The reason for taking off on this reconstructed narrative (other than reliving a major fancy of our youth) was to illustrate the point that the tantric age came to fore with in a period of major military challenges faced by many of the world powers as a result of Central Asian expansions into outer Eurasia and the rise of the monotheistic mental infections. Iran fared relatively badly and eventually collapsed probably because if faced the repeated blows from both the central Asians and both the monotheists. The Isaists took a heavy beating from both the central Asian invasions and their Islamic ideological cousins. But the start in India was relatively good with a resounding overthrow of the initial hUNa invasion. The religious background inspiring this gupta achievement was to be a major template for the kings to follow – and at its center lay the tantric system. In the centuries that followed the trend of hUNa invasions piled on. After the death of budhagupta the centralized imperial power of the gupta-s broke down, marking the shift towards a multifocal political system in the subcontinent. Using the opportunity the hUNa-s did break finally through into bhAratavarsha in 512 CE. The gupta general goparAja died fighting the hUNa-s in a fierce battle and invaders spread all over northern India. But their ability to occupy Indian territory was limited. Even in this era of decentralization, the surviving gupta king nR^isiMha gupta bAlAditya and a kshatriya of the aulikara clan, prakAshadharman, rose to the challenge of organizing a campaign against the invaders and in 515 CE repulsed the hUNa chief toramANa and prevented them from attacking the Indian mainland. Around 520 CE the hUNa-s made another attempt by exploiting the weakness of Kashmir after the fall of the gupta-s by invading and occupying it. From there, they made a series of attempts to invade the Indian mainland. But yashodharman a successor of prakAshadharman smashed the hUNa-s and extirpated them and conquered the whole of northern Indian by 530 CE. Further hUNa invasions happened in the next century around 603-4 CE but they were again repulsed by harShavardhana and rAjyavardhana. This was followed by the Arab invasions that we have already described on these pages and the heroic resistance of the Hindu rulers against them. Despite the success in the sindhu we should keep in mind that these decentralized Hindu rulers kept the Arabs out of India even as they destroyed Iran, central Asia and made a deep thrust into Europe.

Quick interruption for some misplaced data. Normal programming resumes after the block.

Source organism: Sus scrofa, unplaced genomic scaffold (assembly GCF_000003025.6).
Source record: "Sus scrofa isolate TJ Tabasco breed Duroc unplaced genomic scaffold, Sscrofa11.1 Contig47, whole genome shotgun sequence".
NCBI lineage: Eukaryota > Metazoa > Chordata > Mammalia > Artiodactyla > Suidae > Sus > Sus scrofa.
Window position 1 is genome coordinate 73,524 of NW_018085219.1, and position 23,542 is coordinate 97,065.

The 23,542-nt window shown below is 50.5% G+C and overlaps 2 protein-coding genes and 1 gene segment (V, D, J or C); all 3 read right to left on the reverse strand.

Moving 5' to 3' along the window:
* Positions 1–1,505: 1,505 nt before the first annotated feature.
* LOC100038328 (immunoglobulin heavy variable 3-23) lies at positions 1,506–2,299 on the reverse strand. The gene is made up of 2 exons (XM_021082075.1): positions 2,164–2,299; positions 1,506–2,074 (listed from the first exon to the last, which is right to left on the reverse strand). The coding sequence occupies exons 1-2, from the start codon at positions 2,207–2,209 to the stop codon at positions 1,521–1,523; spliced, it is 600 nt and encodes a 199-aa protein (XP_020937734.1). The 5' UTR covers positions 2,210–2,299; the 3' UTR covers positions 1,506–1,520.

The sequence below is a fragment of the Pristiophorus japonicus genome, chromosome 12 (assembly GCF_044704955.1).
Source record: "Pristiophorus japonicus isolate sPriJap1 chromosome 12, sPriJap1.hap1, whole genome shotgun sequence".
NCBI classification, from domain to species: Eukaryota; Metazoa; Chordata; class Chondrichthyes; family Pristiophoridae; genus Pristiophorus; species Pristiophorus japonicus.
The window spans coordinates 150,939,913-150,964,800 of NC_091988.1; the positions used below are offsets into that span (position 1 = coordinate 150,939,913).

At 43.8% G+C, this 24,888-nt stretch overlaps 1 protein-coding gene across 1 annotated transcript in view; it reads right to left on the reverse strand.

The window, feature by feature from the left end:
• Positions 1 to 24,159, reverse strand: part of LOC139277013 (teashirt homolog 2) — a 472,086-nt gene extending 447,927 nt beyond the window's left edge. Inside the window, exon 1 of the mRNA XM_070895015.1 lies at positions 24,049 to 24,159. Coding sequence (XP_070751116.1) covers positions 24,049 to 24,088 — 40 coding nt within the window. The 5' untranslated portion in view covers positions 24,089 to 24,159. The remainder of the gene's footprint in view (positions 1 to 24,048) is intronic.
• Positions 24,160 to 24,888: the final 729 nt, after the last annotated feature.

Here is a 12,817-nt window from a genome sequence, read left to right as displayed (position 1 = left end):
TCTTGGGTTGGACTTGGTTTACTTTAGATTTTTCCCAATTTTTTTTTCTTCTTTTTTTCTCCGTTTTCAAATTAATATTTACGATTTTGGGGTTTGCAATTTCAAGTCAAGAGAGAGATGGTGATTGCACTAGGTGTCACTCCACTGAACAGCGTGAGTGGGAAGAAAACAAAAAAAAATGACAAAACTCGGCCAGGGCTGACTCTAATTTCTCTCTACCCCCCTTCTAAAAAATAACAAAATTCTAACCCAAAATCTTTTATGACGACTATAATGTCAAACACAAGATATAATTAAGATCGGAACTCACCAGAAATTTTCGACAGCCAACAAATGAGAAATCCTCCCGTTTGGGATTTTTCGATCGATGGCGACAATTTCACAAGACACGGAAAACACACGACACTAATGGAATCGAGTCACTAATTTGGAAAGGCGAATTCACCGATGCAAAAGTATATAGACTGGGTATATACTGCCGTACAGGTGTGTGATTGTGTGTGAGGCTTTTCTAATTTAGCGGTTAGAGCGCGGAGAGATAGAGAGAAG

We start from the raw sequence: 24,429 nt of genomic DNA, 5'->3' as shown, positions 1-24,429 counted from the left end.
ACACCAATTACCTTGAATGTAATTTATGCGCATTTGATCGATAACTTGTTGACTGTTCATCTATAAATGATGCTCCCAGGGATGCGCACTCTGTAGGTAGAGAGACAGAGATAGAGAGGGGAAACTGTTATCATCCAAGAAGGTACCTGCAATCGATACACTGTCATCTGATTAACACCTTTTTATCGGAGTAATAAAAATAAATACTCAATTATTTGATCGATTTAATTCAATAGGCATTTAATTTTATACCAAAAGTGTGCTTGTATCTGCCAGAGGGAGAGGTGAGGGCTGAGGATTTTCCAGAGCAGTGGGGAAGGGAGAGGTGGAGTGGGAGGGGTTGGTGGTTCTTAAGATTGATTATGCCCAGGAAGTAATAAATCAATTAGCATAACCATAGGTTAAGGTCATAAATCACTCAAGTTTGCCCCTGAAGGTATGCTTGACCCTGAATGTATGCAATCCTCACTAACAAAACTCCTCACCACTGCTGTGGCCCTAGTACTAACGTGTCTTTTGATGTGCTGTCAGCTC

The tantric states of India were squarely behind these achievements. The image of the warlike skanda and the 7 goddesses from the gupta imagery at Udayagiri repeatedly comes up on the plates of various dynasties all over India – the chAlukya-s describe their dynasty as protected by kumAra and the 7 mAtR^ikA-s, so do the kadaMba-s. This imagery, as we have shown before on these pages, lies at the root of the kula system. The various shaiva systems were to inspire numerous dynasties throughout this period in India and beyond (also discussed previously) – a key point to note is that despite the decentralization the tantric system was the glue that held India and allowed projection of its military and cultural power beyond its boundaries.
Having said this, I stop this note here. The perceptions of the tantric age as the cause or as a phase of decadence like many other historical perceptions that have been thrust upon is unlikely to hold water. I will try to next take up the case of the bauddha-s and Tibet separately.